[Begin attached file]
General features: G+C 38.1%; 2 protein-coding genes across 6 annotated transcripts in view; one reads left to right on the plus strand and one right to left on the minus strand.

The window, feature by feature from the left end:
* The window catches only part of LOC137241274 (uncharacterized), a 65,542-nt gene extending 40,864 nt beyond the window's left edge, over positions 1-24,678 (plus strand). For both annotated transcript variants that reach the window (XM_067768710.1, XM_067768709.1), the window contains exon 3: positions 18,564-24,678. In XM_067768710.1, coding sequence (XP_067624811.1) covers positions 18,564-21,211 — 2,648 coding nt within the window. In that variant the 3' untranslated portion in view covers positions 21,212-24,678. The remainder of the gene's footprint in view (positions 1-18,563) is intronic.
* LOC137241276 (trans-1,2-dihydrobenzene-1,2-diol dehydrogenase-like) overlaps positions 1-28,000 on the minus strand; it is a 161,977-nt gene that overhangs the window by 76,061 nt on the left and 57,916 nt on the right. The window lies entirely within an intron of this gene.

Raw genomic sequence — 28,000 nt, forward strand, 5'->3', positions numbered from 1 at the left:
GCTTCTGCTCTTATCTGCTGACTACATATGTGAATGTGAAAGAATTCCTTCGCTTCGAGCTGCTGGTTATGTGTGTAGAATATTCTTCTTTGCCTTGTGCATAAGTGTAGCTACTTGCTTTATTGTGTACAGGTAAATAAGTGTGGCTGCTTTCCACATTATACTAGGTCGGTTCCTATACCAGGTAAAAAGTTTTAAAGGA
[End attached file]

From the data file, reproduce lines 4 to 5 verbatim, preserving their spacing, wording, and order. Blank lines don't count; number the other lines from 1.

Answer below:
* LOC137241276 (trans-1,2-dihydrobenzene-1,2-diol dehydrogenase-like) overlaps positions 1-28,000 on the minus strand; it is a 161,977-nt gene that overhangs the window by 76,061 nt on the left and 57,916 nt on the right. The window lies entirely within an intron of this gene.

Raw genomic sequence — 28,000 nt, forward strand, 5'->3', positions numbered from 1 at the left: